The ESA currently provides for two infectious disease emergency leaves relating to COVID-19 in Ontario. However, all employers should update their sick leave policy and clearly identify what their employees qualify for to put these worries at ease.
Create and communicate a crisis mitigation plan
While returning to the workplace is something to celebrate, employers must prepare for the worst. HR and senior leadership should work together to determine what happens if an outbreak occurs, especially if you work in a public office where there are an abundance of shared spaces.
How will you handle a situation where a hostile employee or civilian enters your workplace and refuses to wear personal protective equipment (PPE)? Will rapid testing be required? What happens if your office or building has an outbreak? Who will be responsible for communicating with employees and what will be your messaging?
Employees look to senior leadership during a crisis, and poor communication can only worsen an already dire situation. So, ensure you’re putting just as much thought into dealing with a crisis as you are preventing one.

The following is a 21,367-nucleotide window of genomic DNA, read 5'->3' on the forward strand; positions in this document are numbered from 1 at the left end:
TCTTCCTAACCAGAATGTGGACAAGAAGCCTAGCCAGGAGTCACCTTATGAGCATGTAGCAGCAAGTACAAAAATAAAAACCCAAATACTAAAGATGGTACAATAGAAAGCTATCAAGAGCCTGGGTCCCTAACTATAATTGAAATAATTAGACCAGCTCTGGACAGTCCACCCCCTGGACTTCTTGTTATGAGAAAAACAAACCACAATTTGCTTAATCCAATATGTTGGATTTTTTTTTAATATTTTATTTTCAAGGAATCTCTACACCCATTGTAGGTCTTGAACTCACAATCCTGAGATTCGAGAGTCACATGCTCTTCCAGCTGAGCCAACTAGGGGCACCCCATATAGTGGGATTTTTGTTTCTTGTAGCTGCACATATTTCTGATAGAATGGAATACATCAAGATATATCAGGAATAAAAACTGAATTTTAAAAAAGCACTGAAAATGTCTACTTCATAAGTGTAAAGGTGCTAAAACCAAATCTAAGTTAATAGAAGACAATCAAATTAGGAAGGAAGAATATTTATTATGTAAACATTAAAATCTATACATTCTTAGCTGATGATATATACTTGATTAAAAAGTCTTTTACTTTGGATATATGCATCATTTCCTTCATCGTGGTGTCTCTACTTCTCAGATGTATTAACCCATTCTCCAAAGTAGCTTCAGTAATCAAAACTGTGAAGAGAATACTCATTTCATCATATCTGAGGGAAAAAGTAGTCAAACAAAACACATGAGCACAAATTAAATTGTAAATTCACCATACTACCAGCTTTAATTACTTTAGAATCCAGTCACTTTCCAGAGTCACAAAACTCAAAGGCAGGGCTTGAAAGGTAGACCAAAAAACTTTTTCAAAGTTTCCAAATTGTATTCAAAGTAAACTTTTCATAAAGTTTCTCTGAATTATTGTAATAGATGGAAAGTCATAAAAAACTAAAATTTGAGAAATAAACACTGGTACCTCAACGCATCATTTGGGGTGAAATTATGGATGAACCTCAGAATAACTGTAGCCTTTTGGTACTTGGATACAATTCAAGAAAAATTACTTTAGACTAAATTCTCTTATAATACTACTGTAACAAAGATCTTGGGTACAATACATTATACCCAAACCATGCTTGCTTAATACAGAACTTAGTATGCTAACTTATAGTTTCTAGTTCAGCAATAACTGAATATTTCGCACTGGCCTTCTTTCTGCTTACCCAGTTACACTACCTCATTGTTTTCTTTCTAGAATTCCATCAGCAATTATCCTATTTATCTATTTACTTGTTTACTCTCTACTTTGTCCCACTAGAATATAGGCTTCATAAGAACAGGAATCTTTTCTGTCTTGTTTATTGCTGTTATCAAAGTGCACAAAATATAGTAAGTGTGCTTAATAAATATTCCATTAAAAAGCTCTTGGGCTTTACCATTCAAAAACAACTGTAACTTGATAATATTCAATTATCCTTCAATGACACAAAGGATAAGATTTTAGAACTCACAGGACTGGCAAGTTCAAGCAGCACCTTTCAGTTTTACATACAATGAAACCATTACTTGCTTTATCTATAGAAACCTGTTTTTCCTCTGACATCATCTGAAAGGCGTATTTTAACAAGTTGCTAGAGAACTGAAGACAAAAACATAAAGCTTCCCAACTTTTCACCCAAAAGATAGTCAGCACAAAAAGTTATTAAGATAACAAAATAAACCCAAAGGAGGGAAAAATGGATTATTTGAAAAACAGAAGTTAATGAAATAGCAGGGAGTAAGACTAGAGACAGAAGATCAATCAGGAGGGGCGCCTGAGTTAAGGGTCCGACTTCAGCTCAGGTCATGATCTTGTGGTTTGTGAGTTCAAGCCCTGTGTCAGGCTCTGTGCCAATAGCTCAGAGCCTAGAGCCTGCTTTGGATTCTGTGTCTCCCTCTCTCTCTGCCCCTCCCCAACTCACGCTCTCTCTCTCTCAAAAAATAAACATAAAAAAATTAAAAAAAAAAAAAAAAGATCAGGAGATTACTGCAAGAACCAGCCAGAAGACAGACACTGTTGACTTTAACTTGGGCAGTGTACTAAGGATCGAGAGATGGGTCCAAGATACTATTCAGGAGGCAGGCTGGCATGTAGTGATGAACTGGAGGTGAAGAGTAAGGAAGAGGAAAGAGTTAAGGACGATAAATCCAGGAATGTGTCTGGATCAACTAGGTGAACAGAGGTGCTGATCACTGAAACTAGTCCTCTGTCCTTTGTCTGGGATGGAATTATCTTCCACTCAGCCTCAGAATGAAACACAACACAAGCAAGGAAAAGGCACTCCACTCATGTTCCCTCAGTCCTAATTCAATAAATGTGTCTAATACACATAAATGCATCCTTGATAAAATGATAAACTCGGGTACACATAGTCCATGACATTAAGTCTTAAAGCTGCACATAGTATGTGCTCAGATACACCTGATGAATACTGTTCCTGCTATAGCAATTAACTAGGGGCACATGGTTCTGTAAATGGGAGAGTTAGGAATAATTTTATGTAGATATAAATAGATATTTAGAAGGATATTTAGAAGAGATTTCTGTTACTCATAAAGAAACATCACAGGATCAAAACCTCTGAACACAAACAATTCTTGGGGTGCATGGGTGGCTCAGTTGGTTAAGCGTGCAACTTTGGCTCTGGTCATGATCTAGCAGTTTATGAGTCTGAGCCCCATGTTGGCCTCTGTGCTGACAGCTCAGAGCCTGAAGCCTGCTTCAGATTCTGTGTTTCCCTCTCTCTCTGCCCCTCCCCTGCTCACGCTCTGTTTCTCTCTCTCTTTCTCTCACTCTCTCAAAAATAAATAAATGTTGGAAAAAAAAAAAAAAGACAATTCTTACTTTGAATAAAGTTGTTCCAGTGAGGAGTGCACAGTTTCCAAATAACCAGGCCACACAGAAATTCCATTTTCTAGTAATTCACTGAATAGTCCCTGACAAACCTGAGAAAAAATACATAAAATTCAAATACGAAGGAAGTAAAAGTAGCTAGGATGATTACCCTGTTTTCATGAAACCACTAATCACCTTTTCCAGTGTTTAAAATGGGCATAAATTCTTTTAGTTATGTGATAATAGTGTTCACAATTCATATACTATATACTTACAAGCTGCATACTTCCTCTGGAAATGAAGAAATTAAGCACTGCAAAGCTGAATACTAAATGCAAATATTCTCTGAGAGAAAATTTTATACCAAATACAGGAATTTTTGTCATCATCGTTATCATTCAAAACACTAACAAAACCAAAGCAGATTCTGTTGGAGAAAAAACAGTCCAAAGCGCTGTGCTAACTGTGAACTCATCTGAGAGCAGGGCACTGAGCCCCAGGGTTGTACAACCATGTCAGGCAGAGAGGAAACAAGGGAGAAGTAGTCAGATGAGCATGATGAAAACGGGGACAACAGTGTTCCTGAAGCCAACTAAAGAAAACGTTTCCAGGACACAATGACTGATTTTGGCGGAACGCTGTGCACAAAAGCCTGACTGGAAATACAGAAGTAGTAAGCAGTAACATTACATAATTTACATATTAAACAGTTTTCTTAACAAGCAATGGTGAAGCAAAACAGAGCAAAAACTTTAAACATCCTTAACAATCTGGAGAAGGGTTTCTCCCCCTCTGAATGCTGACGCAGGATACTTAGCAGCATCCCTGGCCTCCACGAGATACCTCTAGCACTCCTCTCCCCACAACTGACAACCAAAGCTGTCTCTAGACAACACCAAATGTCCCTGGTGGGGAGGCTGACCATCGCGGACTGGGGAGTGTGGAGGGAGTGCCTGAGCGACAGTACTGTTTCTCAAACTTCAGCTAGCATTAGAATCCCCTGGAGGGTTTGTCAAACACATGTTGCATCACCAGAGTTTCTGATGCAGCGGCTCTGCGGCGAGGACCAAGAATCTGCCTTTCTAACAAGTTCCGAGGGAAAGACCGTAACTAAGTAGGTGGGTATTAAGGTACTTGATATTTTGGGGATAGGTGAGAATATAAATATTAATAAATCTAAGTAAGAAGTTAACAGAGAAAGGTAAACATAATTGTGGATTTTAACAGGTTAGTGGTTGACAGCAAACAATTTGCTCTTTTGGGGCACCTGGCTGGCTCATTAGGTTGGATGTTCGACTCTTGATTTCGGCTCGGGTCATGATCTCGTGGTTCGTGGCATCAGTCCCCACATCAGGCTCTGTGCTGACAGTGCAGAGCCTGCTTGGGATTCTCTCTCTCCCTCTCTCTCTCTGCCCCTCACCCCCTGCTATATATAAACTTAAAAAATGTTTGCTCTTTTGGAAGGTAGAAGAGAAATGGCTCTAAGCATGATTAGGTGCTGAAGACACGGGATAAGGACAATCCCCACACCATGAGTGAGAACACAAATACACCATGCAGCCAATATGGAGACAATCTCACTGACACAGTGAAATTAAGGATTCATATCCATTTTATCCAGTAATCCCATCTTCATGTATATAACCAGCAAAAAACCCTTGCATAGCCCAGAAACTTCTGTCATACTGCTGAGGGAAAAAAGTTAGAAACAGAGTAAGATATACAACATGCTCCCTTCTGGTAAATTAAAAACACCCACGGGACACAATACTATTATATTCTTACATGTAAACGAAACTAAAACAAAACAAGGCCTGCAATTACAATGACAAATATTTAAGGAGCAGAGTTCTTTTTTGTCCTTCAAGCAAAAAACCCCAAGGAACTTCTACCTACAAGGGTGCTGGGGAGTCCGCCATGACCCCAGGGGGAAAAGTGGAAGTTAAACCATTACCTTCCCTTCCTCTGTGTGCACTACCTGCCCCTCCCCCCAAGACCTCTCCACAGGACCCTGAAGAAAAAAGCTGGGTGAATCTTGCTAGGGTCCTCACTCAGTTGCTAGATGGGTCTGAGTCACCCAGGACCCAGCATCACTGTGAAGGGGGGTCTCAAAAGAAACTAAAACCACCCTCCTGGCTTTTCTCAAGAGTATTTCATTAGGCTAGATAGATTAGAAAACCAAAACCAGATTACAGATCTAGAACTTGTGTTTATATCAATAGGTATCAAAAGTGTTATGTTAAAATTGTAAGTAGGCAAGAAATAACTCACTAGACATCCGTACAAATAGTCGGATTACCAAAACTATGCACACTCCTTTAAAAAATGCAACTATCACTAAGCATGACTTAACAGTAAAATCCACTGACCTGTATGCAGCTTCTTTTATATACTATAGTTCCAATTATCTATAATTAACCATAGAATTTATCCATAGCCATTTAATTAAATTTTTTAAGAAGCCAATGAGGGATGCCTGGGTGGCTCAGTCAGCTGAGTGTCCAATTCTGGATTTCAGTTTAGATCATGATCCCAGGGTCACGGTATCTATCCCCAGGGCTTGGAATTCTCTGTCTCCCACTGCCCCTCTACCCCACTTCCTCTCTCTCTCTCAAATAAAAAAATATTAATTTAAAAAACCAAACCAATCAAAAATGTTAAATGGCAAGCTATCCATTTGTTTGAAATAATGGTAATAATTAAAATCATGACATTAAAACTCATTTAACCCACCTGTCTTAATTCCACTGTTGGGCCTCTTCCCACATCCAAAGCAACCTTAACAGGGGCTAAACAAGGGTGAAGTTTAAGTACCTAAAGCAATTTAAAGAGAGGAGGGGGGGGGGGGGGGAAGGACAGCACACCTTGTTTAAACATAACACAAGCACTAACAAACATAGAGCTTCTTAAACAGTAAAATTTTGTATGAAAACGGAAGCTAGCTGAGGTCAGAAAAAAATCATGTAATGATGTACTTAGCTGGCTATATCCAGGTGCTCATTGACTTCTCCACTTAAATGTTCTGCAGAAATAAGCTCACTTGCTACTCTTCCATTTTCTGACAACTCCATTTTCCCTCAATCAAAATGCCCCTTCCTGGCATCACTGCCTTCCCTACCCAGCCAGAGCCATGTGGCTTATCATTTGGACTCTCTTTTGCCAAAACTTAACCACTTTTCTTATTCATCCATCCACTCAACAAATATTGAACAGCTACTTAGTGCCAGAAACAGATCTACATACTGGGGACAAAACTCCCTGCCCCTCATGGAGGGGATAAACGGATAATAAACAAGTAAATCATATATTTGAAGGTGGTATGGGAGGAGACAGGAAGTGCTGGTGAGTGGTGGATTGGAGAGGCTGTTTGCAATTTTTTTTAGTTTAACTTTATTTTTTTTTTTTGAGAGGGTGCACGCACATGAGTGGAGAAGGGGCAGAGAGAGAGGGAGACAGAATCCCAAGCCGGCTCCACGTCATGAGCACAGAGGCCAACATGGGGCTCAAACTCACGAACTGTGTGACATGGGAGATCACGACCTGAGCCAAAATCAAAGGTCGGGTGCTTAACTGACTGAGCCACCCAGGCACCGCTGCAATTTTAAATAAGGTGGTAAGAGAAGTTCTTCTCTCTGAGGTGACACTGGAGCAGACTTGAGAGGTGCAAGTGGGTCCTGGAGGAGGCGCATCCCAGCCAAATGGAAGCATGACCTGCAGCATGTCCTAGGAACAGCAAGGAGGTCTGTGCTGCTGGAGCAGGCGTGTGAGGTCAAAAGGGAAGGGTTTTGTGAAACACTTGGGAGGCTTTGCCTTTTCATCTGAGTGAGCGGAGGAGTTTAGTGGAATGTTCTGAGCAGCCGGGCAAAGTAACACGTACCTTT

Make sure employees feel heard
HR leaders emerged as mental health advocates during the pandemic, and it's important to maintain that same energy, especially throughout this transition and beyond.
According to Evoy’s Return to the Workplace Report, a majority (66%) of employees say they are worried about their health and safety in returning to the workplace and concerns are heightened for racialized workers (78%).
HR leaders should not only be aware of these patterns – they should also do their own research within their team. Your employees have gone through a lot this year, and feelings of isolation and burnout may very well still be present.
It’s important to prepare resources for your people leaders so they have the tools to provide support and navigate workplace discussions around these anxieties. Join us on July 29th at 1 PM EDT for our webinar with Inkblot Therapy to learn how you and your team can manage your mental health when returning back to the office.
Facilitate honest feedback
Do your employees even want to go back to the office? While some employees are eager to return to the workplace, others are dreading it. It’s important to facilitate open communication to find out how your people are feeling.
Distribute surveys and encourage managers to facilitate one-on-ones with their team to gauge their feelings on returning right now, part-time, or not at all. By understanding their concerns, you’ll be able to develop your strategy.